Every Brilliant Thing: Salmon rub, Vegetable pilaf

HBO’s documentary Every Brilliant Thing is a one-man play about a young boy’s attempt to cure his suicidal mother’s depression by creating a list of “everything that was brilliant about the world, everything worth living for.” In the play, the actor gives hand-written notes to members of the audience as they arrive, asking them to read out their assigned brilliant thing when he calls their number. Included in the list: #1, “ice cream,” #5, “things with stripes,” #998,997, “the alphabet,” #4, “laughing so hard you shoot milk out of your nose”—the brilliant things got more sophisticated as the boy grew up.

It is inevitable that a viewer will make up their own list, and high on mine are good sheets—I love good sheets. When I was a kid, I slept on coarse flannel sheets in the winter and muslin sheets in the summer. The good percale ones were used only on the mom and dad bed. I didn’t feel slighted, it was just part of life as a kid before children were the center of the world. But as soon as I became the sheet buyer, I spent as much as I could afford on crisp, cool, all-cotton sheets. If I were rich, every day would be clean sheet day.

My own list of brilliant things so far: the smell of a baby, mayonnaise, i before e except after c, checking off items on a to-do list, a sharp knife, new gum, ceiling fans, lying in bed watching the moon, sleeping in, listening to someone else make dinner, and successful parallel parking.

Last week I put two more brilliant things on my list—a visit from my son and a new set of frosty-grey, sateen sheets from my daughter-in-law. Jon is a smart businessman, a kind, generous son, a stellar husband, the involved father of three special girls, and a new practitioner of 9Round, a high-intensity circuit training fitness program that emphasizes kick-boxing. His wife, Lara, is a dear with a great sense of humor, a big heart, and a Julia Roberts’ face.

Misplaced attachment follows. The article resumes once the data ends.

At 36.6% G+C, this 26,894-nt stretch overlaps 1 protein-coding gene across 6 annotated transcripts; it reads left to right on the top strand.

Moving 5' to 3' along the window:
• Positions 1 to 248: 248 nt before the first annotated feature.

Anyways, my son, the Sweetie, and I ate salmon, rice pilaf, and asparagus at the table like grownups, then watched the NYYs, caught up on family news, and after hugs all around, Jon drove back to his hotel room and flew home early the next morning to his four special girls.

Tom Douglas’s salmon rub

  • 3 tablespoons brown sugar
  • 2 tablespoons smoked paprika
  • 1 tablespoon salt
  • 2 teaspoons thyme
  • Black pepper, to taste

Mixed grain/vegetable pilaf

  • One part cooked rice—Brown, basmati, Korean red
  • One part cooked grain—quinoa, bulgar wheat, ferro, barley
  • 1/4 part diced onion
  • Some smashed, minced garlic cloves
  • Ginger, if you prefer
  • Maybe some diced celery, if you have some
  • Or perhaps, diced mushrooms
  • What about that wilty carrot in the bottom of the crisper?
  • Diced cabbage or shredded Brussels sprouts work
  • Diced zucchini or a couple spears of asparagus 
  • *Chop all the vegetables in a smallish dice
  • Roasted nuts or seeds—walnuts, hazelnuts, pine nuts, almonds, sunflower seeds
  • A splash of lemon juice or chicken stock

Heat some olive oil in a largish sauté pan to a medium heat, add onions, garlic, ginger, celery, mushrooms, carrots, a half shake of red pepper flakes, and a high sprinkle of salt. Continue to sauté over medium until onions are soft. 

 Turn up the heat a bit. Add cabbage, or Brussels sprouts, or zucchini, or all three, add another small high sprinkle of salt, and cook until vegetables are soft. Add cooked rice and grain, sauté until hot (sometimes I just microwave the rice and grain, then add). 

Squirt a bit of lemon juice, chicken stock or both around the edge of the pan. Combine with rubber spatula or spoon and cook until liquid has disappeared.  

Fold in roasted nuts or seeds. Serve with another squirt of lemon juice, yogurt, tahini sauce, ranch dressing, or all of the above.

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